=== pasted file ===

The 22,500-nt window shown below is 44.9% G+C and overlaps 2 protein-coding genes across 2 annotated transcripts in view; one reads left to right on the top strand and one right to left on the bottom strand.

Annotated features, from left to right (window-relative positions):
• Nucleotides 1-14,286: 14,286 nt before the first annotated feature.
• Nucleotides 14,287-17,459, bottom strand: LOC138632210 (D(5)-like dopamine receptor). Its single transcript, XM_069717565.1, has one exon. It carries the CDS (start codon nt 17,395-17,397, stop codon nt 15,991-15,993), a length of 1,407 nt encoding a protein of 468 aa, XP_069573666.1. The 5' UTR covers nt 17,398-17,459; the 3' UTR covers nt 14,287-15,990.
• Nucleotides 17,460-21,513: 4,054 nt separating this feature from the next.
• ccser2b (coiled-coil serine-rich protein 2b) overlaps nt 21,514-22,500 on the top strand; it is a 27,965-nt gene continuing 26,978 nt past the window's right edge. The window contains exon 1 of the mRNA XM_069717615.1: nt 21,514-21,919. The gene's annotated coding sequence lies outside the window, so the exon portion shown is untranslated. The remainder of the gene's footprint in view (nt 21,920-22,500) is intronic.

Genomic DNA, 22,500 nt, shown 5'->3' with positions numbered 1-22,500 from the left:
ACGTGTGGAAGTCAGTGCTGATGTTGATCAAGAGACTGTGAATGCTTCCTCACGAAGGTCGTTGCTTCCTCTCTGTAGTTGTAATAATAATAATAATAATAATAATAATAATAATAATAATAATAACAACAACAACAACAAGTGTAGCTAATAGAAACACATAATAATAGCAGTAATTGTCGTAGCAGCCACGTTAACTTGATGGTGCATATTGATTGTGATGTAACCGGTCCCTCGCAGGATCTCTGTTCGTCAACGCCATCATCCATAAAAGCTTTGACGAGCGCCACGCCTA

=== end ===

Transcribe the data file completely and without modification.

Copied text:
The 22,500-nt window shown below is 44.9% G+C and overlaps 2 protein-coding genes across 2 annotated transcripts in view; one reads left to right on the top strand and one right to left on the bottom strand.

Annotated features, from left to right (window-relative positions):
• Nucleotides 1-14,286: 14,286 nt before the first annotated feature.
• Nucleotides 14,287-17,459, bottom strand: LOC138632210 (D(5)-like dopamine receptor). Its single transcript, XM_069717565.1, has one exon. It carries the CDS (start codon nt 17,395-17,397, stop codon nt 15,991-15,993), a length of 1,407 nt encoding a protein of 468 aa, XP_069573666.1. The 5' UTR covers nt 17,398-17,459; the 3' UTR covers nt 14,287-15,990.
• Nucleotides 17,460-21,513: 4,054 nt separating this feature from the next.
• ccser2b (coiled-coil serine-rich protein 2b) overlaps nt 21,514-22,500 on the top strand; it is a 27,965-nt gene continuing 26,978 nt past the window's right edge. The window contains exon 1 of the mRNA XM_069717615.1: nt 21,514-21,919. The gene's annotated coding sequence lies outside the window, so the exon portion shown is untranslated. The remainder of the gene's footprint in view (nt 21,920-22,500) is intronic.

Genomic DNA, 22,500 nt, shown 5'->3' with positions numbered 1-22,500 from the left:
ACGTGTGGAAGTCAGTGCTGATGTTGATCAAGAGACTGTGAATGCTTCCTCACGAAGGTCGTTGCTTCCTCTCTGTAGTTGTAATAATAATAATAATAATAATAATAATAATAATAATAATAATAACAACAACAACAACAAGTGTAGCTAATAGAAACACATAATAATAGCAGTAATTGTCGTAGCAGCCACGTTAACTTGATGGTGCATATTGATTGTGATGTAACCGGTCCCTCGCAGGATCTCTGTTCGTCAACGCCATCATCCATAAAAGCTTTGACGAGCGCCACGCCTA